Victims of a disaster, whether it be a tornado, flooding or anything else, could be in the midst of the worst day of their life. Dogs help.
Of course, so does financial assistance, food, water and shelter, and a whole host of other resources.
That’s why the Springfield-Greene County Office of Emergency Management (OEM) wants to make sure its collaboration with other government entities and nonprofits is down pat.
April 18, the OEM and its partner organizations gathered at Praise Assembly church in north Springfield to hold a disaster response exercise, and host a simulated Multi-Agency Resource Center (MARC).
‘One-Stop-Shop’ gives disaster victims chance to access all resources in one place
In an auditorium at Praise Assembly, booths lined each wall, with employees and volunteers from each respective organization pretending to assist people acting as victims of a disaster.
Upon checking in, aid-seekers have access to helpful resources, all concentrated in one place.
“Each organization, it’s good for them to go through that process, for them to have that practice,” said OEM Deputy Director Darren White. “It’s also good, on a wide range, for all of these organizations to be together in the same room… it just helps us to know each other.”
The MARC was the culmination of a program known as “Operation: One-Stop-Shop,” which began in June 2022 and has been planned through a series of workshops and meetings. Following the MARC, participating organizations will identify areas where improvement is needed.
In addition to OEM, other governmental agencies included the Missouri Department of Commerce and Insurance, the Missouri Department of Social Services and the Springfield-Greene County Health Department.
Other organizations included the American Red Cross, Burrell Behavioral Health, Catholic Charities of Southern Missouri, the Community Partnership of the Ozarks, Pet Therapy of the Ozarks and the Salvation Army, among others.
Each organization helps provide or connect people to resources and information in the event of a disaster. Together, they form Community Organizations Active in Disaster (COAD).
Department of Commerce and Insurance connects you to your insurance company, Pet Therapy of the Ozarks connects you with a dog
Depending on the severity of a disaster, it could, in short, ruin someone’s life. In addition to the threat to human life some events could cause, residents may also have to deal with the loss of their home and all of their belongings.
In order to connect with many of the resources available, people often have to have proof of their identity, which may provide a challenge for some, such as a tornado victim. But, with an organization such as the Health Department, they can be helped accessing their birth certificate.
For many, dealing with homeowner’s or renter’s insurance companies after a disaster impacts their home can be challenging, but that is why an entity like the Department of Commerce and Insurance is an agency that responds to such events.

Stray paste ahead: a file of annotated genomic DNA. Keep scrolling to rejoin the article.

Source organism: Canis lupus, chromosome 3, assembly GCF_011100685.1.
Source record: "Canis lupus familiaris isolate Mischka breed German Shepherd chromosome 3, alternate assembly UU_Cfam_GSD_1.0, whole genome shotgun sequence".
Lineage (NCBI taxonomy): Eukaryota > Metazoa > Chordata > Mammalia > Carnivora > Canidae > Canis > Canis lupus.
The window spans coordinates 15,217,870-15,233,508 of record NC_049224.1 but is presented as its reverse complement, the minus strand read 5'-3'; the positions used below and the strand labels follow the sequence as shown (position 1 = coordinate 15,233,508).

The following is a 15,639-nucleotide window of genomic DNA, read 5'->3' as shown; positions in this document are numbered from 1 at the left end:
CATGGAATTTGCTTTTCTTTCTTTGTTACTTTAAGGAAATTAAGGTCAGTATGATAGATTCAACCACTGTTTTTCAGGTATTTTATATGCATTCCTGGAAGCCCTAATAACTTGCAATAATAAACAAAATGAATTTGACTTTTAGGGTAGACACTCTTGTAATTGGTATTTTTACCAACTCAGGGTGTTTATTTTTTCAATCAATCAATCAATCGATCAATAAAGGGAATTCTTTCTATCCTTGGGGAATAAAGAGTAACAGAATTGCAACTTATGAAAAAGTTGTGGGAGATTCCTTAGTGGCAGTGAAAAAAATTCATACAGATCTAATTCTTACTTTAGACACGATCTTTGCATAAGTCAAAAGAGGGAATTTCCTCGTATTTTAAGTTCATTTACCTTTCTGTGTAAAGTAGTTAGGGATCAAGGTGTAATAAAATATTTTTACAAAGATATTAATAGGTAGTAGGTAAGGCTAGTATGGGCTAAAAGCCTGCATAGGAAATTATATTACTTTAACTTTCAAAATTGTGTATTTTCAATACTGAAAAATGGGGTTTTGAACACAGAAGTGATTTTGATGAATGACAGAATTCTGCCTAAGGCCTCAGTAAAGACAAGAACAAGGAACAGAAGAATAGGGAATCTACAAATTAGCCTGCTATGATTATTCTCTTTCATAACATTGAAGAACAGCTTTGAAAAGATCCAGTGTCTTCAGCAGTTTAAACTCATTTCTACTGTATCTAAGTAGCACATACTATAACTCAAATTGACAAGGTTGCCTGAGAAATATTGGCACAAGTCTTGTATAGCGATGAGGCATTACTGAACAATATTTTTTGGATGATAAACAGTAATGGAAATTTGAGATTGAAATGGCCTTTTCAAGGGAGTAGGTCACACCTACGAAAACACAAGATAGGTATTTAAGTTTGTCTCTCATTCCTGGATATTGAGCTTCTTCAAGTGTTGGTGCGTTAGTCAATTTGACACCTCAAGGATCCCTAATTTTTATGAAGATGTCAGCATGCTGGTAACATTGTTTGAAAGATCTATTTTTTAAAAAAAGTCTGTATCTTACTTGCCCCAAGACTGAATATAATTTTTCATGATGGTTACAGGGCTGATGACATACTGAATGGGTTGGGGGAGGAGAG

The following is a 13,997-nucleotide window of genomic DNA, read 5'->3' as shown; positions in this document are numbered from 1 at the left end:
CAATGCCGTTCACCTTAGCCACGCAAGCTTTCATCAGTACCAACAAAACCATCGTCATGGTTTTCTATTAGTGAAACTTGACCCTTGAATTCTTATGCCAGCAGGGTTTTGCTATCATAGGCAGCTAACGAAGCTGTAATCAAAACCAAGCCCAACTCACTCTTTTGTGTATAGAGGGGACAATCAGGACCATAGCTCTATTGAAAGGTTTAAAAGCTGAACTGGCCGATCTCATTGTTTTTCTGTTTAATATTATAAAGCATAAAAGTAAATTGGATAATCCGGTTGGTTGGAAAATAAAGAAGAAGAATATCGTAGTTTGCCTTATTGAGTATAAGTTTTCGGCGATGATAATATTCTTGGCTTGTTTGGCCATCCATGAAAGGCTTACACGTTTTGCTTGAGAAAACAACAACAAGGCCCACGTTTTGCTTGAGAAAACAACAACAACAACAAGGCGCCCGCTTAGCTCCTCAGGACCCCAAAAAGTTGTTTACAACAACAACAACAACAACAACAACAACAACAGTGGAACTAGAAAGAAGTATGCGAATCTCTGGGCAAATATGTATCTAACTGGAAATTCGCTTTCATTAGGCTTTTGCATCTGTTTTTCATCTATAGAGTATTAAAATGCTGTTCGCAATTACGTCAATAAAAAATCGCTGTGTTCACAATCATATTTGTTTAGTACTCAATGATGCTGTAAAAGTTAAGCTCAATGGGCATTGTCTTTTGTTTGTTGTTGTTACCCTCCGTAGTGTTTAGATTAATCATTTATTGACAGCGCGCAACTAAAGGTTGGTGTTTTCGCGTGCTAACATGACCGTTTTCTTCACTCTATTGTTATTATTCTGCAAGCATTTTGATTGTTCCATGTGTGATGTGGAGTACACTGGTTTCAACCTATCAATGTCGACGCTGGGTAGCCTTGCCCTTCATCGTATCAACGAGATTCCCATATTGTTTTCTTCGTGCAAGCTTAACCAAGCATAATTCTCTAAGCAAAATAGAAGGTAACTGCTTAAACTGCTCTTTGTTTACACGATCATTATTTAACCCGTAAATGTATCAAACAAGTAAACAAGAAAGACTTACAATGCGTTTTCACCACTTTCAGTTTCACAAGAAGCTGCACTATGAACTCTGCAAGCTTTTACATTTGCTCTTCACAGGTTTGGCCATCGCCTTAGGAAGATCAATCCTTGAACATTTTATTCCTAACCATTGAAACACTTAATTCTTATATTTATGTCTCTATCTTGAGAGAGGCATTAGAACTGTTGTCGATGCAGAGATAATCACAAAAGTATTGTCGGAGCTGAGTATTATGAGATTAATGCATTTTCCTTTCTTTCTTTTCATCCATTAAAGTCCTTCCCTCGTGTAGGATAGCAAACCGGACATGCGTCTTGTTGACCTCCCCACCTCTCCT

“We want to see folks that have insurance and we want to see folks that don’t have insurance,” said Jeana Thomas, a consumer services specialist with the Department of Commerce and Insurance. “If they have insurance, we can put people in contact with their insurance company. We can walk them through their claim process and answer any questions they may have about the claim process or their coverage.”
If someone does not have insurance, the Department of Commerce and Insurance can primarily provide information about how to obtain insurance, which leads to the need for nonprofit organizations. Nonprofits may provide financial assistance for people in response to a disaster.
Catholic Charities of Southern Missouri, the Salvation Army and OACAC can provide everything from financial aid, which could take many forms (gift cards or vouchers), assessment for home repairs, food assistance and housing assistance, among other resources.
What about the dogs?
While Pet Therapy of the Ozarks dogs and humans are more likely to be seen in a school or hospital setting, they joined the COAD about four years ago, according to Susan Miranti, and were present at the “Operation: One-Stop-Shop” exercise.
Their pets, owned by members and volunteers, can be brought in for disaster responses to provide stress relief to people who may be experiencing the worst days of their lives.
Alongside Miranti was her miniature Australian shepherd, as other dogs mingled throughout the auditorium.
“They’re not emotional support animals, but what they do is they let people love on them and pet on them and so it is stress relief,” Miranti said. “…Our understanding about MARC would be the folks who are here are very stressed. And also the workers, because they’re going to work long hours.”
Latest MARC helps local organizations get on the same page
Larry Woods, the director of the Greene County OEM, acknowledged that it had been “a while” since he and his staff had done an exercise like the one on April 18, with more recent MARCs being smaller.
Even though exercises are preparatory in nature, Woods stressed the need for cohesive collaboration with partner agencies to effectively respond to a disaster.
“Each one of these organizations have some type of services that would benefit somebody,” Woods said.
Debi Meeds, a volunteer with the American Red Cross in Springfield, reiterated Woods’ points and the benefit of having all of the resources concentrated in one area.
“People lose transportation, they’ve never accessed any services,” Meeds said. “They’ve never needed to. So to have one place where they can come and what we do, we try to take them through to every agency, they can find out, one, these services are in your community all the time and two, after a disaster, we have expanded services.”